BERLIN (JTA) — Germany’s rising right-wing populist party voted to begin proceedings to oust a prominent member for calling Berlin’s Holocaust memorial a “monument of shame.”
Bjoern Hoecke, leader of the Alternative for Germany, or AfD, in the former East German state of Thuringia aroused ire nationwide with remarks in January denigrating the memorial and suggesting that more attention be paid to German victims of World War II.
Frauke Petry, who heads the 3-year-old AfD, said Monday that the expulsion procedure could take quite a while, but that she was convinced most party members would support the move.
Critics within the AfD said Hoecke’s remarks threatened to destabilize the party, which hopes to become the third largest in the Bundestag in national elections in September.
The party’s decision followed a legal and political evaluation of Hoecke’s remarks.
He had told young supporters in Dresden on Jan. 17 that “We Germans — that is, our people — are the only people worldwide that has planted a memorial to shame in the heart of our capital.”
Ten days later, the Buchenwald Concentration Camp Memorial barred Hoecke from entering for a memorial ceremony marking International Holocaust Remembrance Day.
Hoecke has enjoyed some support from party leaders in his own state, as well as those in the former East German state of Brandenburg. Alexander Gauland, chair of the Brandenburg faction, told German radio rbb that no one should be thrown out after making one mistake. He also said he feared people would leave the party in protest.
In Thuringen, party leaders suggested the decision was politically motivated to force certain people and opinions out of the party.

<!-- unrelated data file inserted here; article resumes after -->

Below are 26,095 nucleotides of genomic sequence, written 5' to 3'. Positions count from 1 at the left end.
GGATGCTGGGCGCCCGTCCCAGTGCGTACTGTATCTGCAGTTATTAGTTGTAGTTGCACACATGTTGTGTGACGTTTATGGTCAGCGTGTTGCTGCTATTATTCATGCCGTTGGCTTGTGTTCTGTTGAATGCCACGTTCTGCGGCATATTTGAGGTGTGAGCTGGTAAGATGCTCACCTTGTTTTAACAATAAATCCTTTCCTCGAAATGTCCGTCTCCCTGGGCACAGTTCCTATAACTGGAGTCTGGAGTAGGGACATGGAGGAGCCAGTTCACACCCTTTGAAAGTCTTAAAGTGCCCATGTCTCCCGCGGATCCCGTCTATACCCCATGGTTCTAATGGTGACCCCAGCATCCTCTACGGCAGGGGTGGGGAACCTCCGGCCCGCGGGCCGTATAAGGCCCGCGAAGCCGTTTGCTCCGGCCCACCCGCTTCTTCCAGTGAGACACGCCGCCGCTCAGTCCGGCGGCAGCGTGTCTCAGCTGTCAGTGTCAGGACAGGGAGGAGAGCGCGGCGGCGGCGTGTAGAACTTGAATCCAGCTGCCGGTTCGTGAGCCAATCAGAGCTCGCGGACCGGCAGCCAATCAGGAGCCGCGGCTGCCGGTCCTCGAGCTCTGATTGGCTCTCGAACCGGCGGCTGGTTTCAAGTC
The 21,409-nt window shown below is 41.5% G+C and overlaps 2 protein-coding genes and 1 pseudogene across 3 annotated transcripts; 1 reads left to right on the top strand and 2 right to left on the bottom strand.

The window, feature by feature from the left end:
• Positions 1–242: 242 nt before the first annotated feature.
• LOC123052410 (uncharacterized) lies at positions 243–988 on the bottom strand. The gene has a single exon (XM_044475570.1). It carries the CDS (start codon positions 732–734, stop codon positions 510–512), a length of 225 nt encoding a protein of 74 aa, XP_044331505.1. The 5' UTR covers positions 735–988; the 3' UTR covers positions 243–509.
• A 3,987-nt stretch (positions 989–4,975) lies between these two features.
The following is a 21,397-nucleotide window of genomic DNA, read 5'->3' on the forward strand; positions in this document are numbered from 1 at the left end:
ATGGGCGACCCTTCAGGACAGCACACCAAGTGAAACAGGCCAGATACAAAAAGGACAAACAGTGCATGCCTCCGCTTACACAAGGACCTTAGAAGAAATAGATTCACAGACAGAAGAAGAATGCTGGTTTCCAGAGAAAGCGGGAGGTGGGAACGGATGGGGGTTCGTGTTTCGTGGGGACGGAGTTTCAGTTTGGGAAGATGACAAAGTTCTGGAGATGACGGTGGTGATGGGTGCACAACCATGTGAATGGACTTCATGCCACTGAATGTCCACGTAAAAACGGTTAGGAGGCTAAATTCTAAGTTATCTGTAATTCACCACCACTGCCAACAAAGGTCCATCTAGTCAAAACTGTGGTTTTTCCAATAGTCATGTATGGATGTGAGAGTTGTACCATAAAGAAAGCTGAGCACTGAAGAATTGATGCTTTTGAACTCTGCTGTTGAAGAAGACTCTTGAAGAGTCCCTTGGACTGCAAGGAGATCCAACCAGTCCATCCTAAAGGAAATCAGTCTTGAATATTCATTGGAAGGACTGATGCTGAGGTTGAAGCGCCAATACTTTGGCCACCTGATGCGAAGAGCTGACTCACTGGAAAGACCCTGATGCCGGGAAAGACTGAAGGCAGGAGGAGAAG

Petry’s co-chair, Jörg Meuthen, reportedly also opposed her on the matter, saying he did not believe the expulsion procedure was likely to succeed, “even though his speech was really very bad.”
AfD President Georg Pazderski told the daily newspaper Tagesspiegel in Berlin that he thought Hoecke’s speech had the potential to frighten off voters. Pazderski said Hoecke had endangered the party’s goal of representing mainstream conservative Germans.
Following Monday’s vote, Hoecke told reporters he was worried for the unity of the party. But he expressed confidence that the arbitration panel would not find him guilty of transgressing the party’s legal statutes or principles. If he is found guilty, he can appeal.
The anti-immigrant party has been struggling with its extreme right-wing flank. Last July, it began proceedings to expel politician Wolfgang Gedeon over anti-Semitic writings. He remains a member of the Baden-Württemberg state parliament, though was forced to step down from the AfD’s bloc.
One year ago, a court in Brandenburg rejected accusations that AfD party member Jan-Ulrich Weiss had published an anti-Semitic caricature.
Elena Roon — an AfD candidate for the Bundestag from Nuremberg — recently shared a photograph of Adolf Hitler online with the caption, “Missing since 1945: Adolf, please call home! Germany needs you! The German nation!”
The German media reported that Roon also shared an image of Hitler tearing his hair out in frustration, with the caption “Islamists … I forgot about them!”
The party chair in Bavaria has launched an investigation.